The famed Hotel Du Pont and the gems of the Brandywine Valley make for a perfect weekend getaway
FROM SNOWFLAKE-LADEN winter getaways to spring-inspired weekend jaunts, there are endless options to escape the concrete jungle New York City dwellers call home. And as the temperature heats up and work life slows down, the need to escape becomes priority one.
Enter Wilmington, Delaware, an under-theradar locale a mere hour-and-a-half away by DuPont family’s historic Nemours Estate. The hotel itself, a twelve-story, Italian Renaissancestyle structure built in 1913, features incredible architectural craftsmanship that has been preserved for over a century. From handcarved wood details to mesmerizing mosaic and terrazzo floors, and grandiose chandeliers imported directly from Europe, Hotel Du Pont is train and less than two hours by car, in the midst of the beautiful Brandywine Valley.
Consider the iconic Hotel Du Pont, a gilded-age architectural jewel of a hotel located in the heart of downtown Wilmington. The Brandywine Valley is home to some of the East Coast’s most beautiful nature-and-art-filled attractions such as Longwood Gardens, Winterthur, and the famed
DOWNTOWNNYC THE REFORMERS 2020 PHOTOGRAPHY COURTESY OF BOB LEITCH (WINTERTHUR MUSEUM). OPPOSITE PAGE: LARRY ALBEE (FOUNTAIN); HOTEL DU PONT (GOLD BALLROOM).
The Gold Ballroom is an opulent draw for weddings and conferences. Winterthur comes into bloom as spring approaches.
a glamorous escape into another era, with all of the amenities and comforts of today. With 217 ultra-comfortable guest rooms and suites boasting luxuries such as deep soaking tubs and soft-to-the-touch linens, Hotel Du Pont is all about modern comfort with a nod to history. Visitors entering the hotel are confronted with the splendor of the lobby and its ornately carved ceiling. Lovers of history and couples interested in a wedding venue often take a tour of the Gold Ballroom—a stunning addition to the hotel that was part of the 1918 expansion. The impressive entrance is framed by intricately carved twelve-foot-tall wooden doors revealing gorgeous stone details and sgraffito walls—a dwindling Italian art that originally took thirty Italian artisans more than a year to complete. Opulent rooms aside, Hotel Du Pont’s muchanticipated, and soon-to-open new French brasserie, Le Cavalier at The Green Room, speaks to the Brandywine Valley’s deeply-seated love for equestrian sport. Helmed by chef-partner Tyler Akin, the name of the restaurant took inspiration from Caesar Rodney—the President of Delaware during the Revolutionary war—whose figure is depicted on horseback in a statute overlooking the adjacent Rodney Square. The adjoining Green Room Bar offers the perfect place to unwind with pre-dinner or after-dinner drinks. Foodies can also indulge in the delectable creations by Hotel Du Pont’s decorated Executive Pastry Chef, Leah Steinberger, both at the hotel’s Bake Shop and in Spark*d Creative Pastry (an extension of the former), housed in the connected DE.CO food hall. Hotel Du Pont’s legendary history and modern conveniences make for the perfect weekend getaway, and a great base of operations to explore the beauty of the Brandywine Valley. hoteldupont.com DT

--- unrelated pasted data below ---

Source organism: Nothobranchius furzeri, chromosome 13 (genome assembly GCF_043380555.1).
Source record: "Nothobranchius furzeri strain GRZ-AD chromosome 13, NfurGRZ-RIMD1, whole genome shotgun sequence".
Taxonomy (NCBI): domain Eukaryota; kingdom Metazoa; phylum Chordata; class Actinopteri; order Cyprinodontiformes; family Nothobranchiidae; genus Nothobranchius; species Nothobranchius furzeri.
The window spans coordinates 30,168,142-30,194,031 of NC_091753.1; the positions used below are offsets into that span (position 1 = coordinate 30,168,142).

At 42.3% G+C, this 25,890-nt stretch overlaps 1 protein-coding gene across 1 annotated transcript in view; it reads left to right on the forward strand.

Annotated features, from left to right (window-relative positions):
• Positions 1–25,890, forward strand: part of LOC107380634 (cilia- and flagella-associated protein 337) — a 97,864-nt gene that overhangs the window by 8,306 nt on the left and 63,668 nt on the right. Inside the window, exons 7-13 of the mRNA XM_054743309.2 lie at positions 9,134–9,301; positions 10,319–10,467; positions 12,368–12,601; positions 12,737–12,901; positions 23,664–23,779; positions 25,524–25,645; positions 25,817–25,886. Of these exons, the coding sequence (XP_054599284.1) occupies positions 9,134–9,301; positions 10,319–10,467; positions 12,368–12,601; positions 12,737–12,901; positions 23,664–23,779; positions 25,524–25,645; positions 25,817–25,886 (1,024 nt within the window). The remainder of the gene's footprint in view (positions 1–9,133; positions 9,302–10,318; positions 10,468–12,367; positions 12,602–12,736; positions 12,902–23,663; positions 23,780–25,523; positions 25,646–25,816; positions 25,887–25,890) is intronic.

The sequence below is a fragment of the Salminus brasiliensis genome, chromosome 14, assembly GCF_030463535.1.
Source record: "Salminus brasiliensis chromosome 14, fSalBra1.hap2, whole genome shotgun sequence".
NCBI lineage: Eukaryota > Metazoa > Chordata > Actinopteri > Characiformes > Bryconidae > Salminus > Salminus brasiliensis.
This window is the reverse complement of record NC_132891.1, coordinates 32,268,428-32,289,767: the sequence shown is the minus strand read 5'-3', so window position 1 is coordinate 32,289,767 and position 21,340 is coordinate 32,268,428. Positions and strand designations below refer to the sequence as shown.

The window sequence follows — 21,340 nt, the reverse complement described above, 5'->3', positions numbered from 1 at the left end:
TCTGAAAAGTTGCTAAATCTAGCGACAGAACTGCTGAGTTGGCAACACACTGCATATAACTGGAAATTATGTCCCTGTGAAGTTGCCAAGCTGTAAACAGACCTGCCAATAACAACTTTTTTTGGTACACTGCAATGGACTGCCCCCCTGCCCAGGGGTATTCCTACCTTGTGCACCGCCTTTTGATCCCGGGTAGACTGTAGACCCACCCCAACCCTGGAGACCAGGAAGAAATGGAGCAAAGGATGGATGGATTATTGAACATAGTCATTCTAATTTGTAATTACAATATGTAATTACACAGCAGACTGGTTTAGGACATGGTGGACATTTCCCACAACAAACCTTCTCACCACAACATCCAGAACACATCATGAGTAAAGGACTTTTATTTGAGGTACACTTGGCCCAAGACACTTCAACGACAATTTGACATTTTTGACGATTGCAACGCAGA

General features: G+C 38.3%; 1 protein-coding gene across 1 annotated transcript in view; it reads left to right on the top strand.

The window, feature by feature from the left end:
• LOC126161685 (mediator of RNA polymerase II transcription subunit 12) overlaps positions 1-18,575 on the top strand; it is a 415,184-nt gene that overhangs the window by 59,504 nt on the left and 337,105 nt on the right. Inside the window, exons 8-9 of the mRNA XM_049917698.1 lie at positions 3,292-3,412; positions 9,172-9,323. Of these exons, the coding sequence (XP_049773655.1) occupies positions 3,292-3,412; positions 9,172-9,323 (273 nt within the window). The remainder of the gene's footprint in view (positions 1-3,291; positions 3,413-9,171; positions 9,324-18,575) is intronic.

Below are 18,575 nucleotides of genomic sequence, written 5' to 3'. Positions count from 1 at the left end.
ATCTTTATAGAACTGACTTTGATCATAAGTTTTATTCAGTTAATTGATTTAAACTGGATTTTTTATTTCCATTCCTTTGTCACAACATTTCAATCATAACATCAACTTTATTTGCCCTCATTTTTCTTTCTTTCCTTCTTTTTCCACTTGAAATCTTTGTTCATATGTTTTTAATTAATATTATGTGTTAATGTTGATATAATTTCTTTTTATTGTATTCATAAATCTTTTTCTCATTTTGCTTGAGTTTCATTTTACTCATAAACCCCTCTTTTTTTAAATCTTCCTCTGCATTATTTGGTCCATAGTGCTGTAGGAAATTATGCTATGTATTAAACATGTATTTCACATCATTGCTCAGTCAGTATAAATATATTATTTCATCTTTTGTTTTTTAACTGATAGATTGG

Wilmington, Delaware’s largest city, is not only chock-full of art galleries, live music venues, and a burgeoning downtown foodie scene, but is just miles away from some of the most lauded museums and attractions in the U.S. Two in particular, horticultural jewel Longwood Gardens, and Winterthur—known as the premier museum of American decorative arts—are some of the Brandywine Valley’s biggest draws. These, along with the Nemours Estate, are a few of the lasting gifts from the area’s famed DuPont family. Originally an arboretum, Longwood Gardens was saved from the lumber mill in 1906 by conservationist and engineer Pierre S. du Pont. Today, thanks to the philanthropic family member, Longwood Gardens is a 1,100-acre botanical paradise replete with 20 indoor gardens, 20 outdoor gardens, a four-acre Conservatory, and meadows and woodlands displaying more than 11,000 types of plants. The Gardens are also home to the most significant fountain collection in North America. Visitors from far and wide travel to view the Festival of Fountains—a gorgeous show of water, music, and sometimes fire. Not to be outdone, the Winterthur Museum, Garden and Library is Henry Francis du Pont’s legacy—the collector and horticulturalist opened up his home to the public almost 70 years ago. The 1,000-acre preserve features a 60-acre naturalist garden and a museum with nearly 90,000 Americana designs dating to between 1640 and 1860. Not far from Wilmington is Chadds Ford, the location of the Brandywine Conservancy and Museum of Art, which holds an extensive collection of art by three generations of the Wyeth family, N.C., Andrew, and Jamie, who lived in the area, as well as the works of Howard Pyle, influential teacher at the Delaware Art Museum, and renowned painter and illustrator.